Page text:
Jun 23, 2011

    Jun 23, 2011
    54
    7
    36
    Wasteland Wanderer/Prospector
    New Vegas
    I'm also around 3 months into a 2 year contract. No chance of me getting out of it so I guess I may as well do what I please with the phone. How did you decide which ROM to start off with? I don't have a clue what the differences are between them or what they have to offer me!
     
  11. D-U-R-X

    D-U-R-X turbo drinker
    Rank:
    None
    Points:
    1,343
    Posts:
    16,881
    Joined:
    Apr 20, 2011

    Apr 20, 2011
    16,881
    7,194
    1,343
    Work to live, not the other way round!!
    Sheffield, South Yorkshire
    Generally, there are Vanilla ROM's (which has a standard, out of the box feel to it)... these are like the ROM's on (amongst many others) the Nexus S... I've been on one of these, CyanogenMod 7 (CyanogenMod | Android Community Rom based on Gingerbread), for a couple of months and really like it... I have had no issues with it. I have read on here though that some people have had issues with a few force closes or WIFI problems, but then a lot of people have moaned about the official Gingerbread ROM and WIF (amongst other things)!

    There are also the Sense based ROM's... like, again amongst others, LeeDroid (LeeDrOiD HTC Desire ROMs Official Mini-Site!) that others have used... these look and feel like the stock HTC offerring... they usually have a few performance tweaks and have had bloatware rubbish removed from them.

    When you root, you usually (depending on the version of Android you are currently running) have to downgrade (as you are on Orange, you would probably need to create a goldcard, the same as I did) to a rootable version... the rootable version is a stock HTC version of Android... this got rid of ALL carrier branding and Orange bloatware apps. If you do not want to go the whole hog and root fully so you can install custom ROM's (if you're going this far though, you might as well), then you can (correct me if I'm wrong El P ;)) just flash the Stock HTC unbranded ROM on your phone - this would mean that you had an unbranded phone, with no Orange junk on it. In my mind though, you've done the hard part (downgraded)... you have voided your warrantee... you might as well go for it and root your phone!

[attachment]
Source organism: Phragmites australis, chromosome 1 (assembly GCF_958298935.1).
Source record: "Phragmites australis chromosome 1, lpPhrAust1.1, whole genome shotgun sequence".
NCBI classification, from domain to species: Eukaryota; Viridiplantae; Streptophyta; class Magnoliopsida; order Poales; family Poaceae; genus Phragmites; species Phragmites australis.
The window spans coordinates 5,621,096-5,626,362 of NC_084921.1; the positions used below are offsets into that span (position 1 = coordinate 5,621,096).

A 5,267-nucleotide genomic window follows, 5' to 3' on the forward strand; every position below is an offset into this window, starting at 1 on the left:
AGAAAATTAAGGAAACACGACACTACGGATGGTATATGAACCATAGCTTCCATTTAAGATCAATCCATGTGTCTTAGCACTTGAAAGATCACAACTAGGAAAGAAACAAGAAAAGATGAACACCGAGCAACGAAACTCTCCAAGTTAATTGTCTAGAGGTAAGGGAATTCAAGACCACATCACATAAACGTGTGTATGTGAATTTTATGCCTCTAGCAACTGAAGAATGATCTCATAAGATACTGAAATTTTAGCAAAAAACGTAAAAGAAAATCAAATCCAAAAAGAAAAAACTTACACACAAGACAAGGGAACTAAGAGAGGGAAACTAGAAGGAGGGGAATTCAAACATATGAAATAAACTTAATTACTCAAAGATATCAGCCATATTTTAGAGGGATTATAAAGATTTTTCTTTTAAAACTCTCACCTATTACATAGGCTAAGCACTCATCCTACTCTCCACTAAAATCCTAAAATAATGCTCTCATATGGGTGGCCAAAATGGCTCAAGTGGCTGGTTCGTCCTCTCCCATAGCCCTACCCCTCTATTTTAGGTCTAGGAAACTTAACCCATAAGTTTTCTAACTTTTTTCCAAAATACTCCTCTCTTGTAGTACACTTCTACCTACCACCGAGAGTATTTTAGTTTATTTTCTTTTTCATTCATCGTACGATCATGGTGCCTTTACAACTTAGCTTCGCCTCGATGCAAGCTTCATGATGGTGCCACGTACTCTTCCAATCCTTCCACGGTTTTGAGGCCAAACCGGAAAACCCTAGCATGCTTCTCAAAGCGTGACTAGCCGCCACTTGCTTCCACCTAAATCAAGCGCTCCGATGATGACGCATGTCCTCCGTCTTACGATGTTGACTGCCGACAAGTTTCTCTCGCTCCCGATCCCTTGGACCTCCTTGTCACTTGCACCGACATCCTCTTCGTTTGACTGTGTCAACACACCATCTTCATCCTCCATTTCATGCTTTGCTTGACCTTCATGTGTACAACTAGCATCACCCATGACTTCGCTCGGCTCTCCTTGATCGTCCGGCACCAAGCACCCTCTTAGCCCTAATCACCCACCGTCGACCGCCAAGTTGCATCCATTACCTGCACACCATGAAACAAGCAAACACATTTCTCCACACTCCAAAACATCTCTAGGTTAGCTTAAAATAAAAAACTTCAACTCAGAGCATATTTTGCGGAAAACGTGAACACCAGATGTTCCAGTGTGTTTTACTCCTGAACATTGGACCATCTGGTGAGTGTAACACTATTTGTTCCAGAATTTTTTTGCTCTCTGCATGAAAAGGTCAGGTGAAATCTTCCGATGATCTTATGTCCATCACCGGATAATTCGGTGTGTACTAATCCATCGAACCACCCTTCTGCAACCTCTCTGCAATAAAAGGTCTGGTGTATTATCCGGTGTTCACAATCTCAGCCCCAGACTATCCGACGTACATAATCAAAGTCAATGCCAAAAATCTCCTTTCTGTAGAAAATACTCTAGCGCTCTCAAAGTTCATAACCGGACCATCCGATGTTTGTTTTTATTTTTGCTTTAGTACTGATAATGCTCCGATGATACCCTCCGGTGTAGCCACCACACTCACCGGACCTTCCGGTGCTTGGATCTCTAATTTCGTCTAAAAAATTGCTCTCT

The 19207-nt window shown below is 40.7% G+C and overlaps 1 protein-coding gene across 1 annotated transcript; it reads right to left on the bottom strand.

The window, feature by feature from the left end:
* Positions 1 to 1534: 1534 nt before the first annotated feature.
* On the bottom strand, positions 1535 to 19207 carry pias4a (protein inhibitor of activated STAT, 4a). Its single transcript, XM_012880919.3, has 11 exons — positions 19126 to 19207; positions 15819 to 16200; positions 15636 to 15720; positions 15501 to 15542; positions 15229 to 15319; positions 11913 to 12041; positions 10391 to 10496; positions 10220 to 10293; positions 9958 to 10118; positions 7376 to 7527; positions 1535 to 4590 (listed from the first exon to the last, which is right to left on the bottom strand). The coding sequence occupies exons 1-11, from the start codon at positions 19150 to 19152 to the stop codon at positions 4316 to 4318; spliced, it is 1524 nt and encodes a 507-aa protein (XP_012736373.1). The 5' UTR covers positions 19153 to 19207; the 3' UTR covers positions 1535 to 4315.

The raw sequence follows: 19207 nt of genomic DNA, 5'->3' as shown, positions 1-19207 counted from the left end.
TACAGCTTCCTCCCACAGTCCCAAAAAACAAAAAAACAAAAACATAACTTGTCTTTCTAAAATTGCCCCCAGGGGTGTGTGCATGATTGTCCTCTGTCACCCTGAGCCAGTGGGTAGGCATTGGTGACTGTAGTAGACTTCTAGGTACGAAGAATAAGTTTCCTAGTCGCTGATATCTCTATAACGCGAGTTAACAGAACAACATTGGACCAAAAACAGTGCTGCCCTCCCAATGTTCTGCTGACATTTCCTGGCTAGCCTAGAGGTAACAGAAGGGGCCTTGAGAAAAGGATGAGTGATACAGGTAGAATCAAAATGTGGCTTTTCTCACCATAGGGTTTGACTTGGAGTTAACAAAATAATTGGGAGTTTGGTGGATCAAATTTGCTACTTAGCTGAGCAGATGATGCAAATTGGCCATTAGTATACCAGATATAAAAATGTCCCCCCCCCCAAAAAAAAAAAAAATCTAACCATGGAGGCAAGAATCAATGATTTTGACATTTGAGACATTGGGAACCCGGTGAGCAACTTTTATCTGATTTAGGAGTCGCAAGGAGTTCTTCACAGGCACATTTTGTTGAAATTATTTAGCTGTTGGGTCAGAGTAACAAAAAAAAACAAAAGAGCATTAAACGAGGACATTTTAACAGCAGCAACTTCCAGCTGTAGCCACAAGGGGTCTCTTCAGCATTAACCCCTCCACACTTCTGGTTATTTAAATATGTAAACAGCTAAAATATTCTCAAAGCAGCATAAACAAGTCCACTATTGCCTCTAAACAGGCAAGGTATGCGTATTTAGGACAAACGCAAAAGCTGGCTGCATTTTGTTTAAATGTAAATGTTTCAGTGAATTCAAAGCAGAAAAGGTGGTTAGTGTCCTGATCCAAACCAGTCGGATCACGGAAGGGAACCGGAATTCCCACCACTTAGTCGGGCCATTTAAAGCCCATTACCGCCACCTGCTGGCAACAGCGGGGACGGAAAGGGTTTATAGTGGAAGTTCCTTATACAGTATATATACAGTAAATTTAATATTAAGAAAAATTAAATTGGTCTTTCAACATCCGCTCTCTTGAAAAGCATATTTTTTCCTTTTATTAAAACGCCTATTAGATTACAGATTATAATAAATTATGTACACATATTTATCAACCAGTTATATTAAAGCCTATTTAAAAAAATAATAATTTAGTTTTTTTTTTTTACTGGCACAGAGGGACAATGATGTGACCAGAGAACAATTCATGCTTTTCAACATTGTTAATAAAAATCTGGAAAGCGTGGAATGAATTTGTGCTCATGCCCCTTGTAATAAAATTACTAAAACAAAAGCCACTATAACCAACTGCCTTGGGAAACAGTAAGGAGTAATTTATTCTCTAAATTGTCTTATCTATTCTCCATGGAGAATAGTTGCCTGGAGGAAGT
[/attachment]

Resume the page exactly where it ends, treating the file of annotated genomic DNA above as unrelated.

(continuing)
As I've said, it means that you can flash a different ROM every couple of months, so it's like having something to play with every couple of months!

    So far, I've only tried CM7, but my plan is to try a couple of different ROM's, giving them a couple of months each and then flash the best one for me back on to the phone!

    Also, once rooted, you can back your phone up completely and so, should anything go wrong during the flashing of any ROM's, you can restore to EXACTLY how it was before you tried to flash the new ROM. This actually happened to me a couple of nights ago, so I can't stress how important it is to do backups!

    Hope this info helps a little - certainly hope it's not confusing matters!

    I am, by no means, an expert at this... only rooted my phone a couple of months ago!

    Let me know if I can tell you anything else! :)

    EDIT - sorry... didn't realise that this post had turned in to War & Peace!!
     
  12. D-U-R-X

    D-U-R-X turbo drinker
    Rank:
    None
    Points:
    1,343
    Posts:
    16,881
    Joined:
    Apr 20, 2011

    Apr 20, 2011
    16,881
    7,194
    1,343
    Work to live, not the other way round!!
    Sheffield, South Yorkshire
    Rather than edit my post above... I thought that it was worth mentioning that, as the custom ROM's are developed by smaller groups of people/individuals, they are generally updated a lot quicker than stock versions. The devs of these ROM's also tend to listen and fix bugs a little quicker, as they do not have all of the red tape that larger organisations have.

    A good example of this is Lee... the guy who brings you LeeDroid... he is like, by all accounts, a machine... he seems to bring out updates, fixes and improvements ALL the time (as many will testify)!
     

Share This Page

Loading...